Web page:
I wrote a little throwaway post a few days ago offering examples of Chaotic characters from real life and fiction; I was going to do one for Lawful and Neutral alignment types too, but then I read a recent article on Turbulent Thoughts regarding the topic, and it got me thinking about it in a little more detail.
To sum up my own position: I'm a believer in (as that great philosopher Dante Hicks once put it) taking a shit, or getting off the pot. That is, either make a decision to do something and carry it through all the way, or don't bother at all. This philosophy has a great deal to say to the 4e designers, and nowhere does this apply more than in the field of alignment. They had their chance to excrete alignment completely; they had their chance to get off the pot and keep it as it was; instead they did neither, and ended up with thoroughly soiled pants. The 4e alignment system is a remedial red-headed stepchild of the old structure, ill-brought up and without any clear place in the world, and the designers should have had the balls to throw the baby out with the bath water. And that makes three analogies for the price of one - so don't try to tell me I'm not providing value for money on the metaphor front.
I'm not wedded to alignment at all; I've played enough non-D&D games to know how unnecessary and weird the whole thing is - a sort of hang-up from Moorcock which morphed into a creaking quasi-religious philosophical framework over the years. The Planescape campaign setting should in fact have proved that D&D characters at least didn't need alignment, in its rather more sophisticated and practical view of their motivations. Yet there is something oddly compelling about the old diametric structure. The symmetry itself is appealing, but I also like the attempt it made (whether conscious or not) to create a set of ethics which had absolutely nothing to do with real-world politics or religion. It's a fantasy belief system for a fantasy world, and that in itself is highly interesting. And while it has little worth as a way of policing players, it does at least prevent politics from ruining a gaming session. I've met enough idiots from both the Left and the Right who'll take any opportunity to spout out bilge, and in my experience the D&D alignment system distracts them from doing so where other games can often fail.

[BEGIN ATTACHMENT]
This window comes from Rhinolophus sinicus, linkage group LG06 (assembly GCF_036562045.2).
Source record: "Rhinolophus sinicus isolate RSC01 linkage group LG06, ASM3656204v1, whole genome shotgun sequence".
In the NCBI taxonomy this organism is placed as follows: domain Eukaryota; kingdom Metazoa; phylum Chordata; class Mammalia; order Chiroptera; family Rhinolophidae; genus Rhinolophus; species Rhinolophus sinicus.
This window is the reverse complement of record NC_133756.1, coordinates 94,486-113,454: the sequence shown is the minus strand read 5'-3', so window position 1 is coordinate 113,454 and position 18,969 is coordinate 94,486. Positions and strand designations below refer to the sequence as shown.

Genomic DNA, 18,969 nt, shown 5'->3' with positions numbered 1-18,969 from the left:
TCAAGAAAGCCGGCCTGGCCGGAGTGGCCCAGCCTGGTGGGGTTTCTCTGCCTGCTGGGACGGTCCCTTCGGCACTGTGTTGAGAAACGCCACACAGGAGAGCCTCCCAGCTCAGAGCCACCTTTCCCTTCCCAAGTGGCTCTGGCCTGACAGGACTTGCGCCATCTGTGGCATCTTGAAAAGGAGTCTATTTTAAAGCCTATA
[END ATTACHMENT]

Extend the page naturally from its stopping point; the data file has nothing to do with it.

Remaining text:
The key to sensible alignment lies, I believe, in not seeing it as an explicit way of thinking of the world, but rather an implicit one. People don't see themselves or their behaviour as Chaotic Evil or Neutral Good, even if it is - indeed, those terms do not exist as ways of describing people or the world. They are rather metaterms for groups of philosophies and behaviours to which actors unintentionally subscribe, perhaps known only to the Gods and whoever governs the multiverse. Thus an Epicurean pleasure-seeking anarchist sees himself as "a libertine", rather than "Chaotic Neutral", but he is nevertheless considered "Chaotic Neutral" by the laws of reality and the 'powers that be' across the universe. It is those immutable and unkown laws which deprive a ranger or paladin, unbeknownst to him, of his powers when he has crossed alignment lines too many times.
From tomorrow I'm going to start a ten-post marathon run-down on each alignment and how I see it. Be afraid. Be very afraid.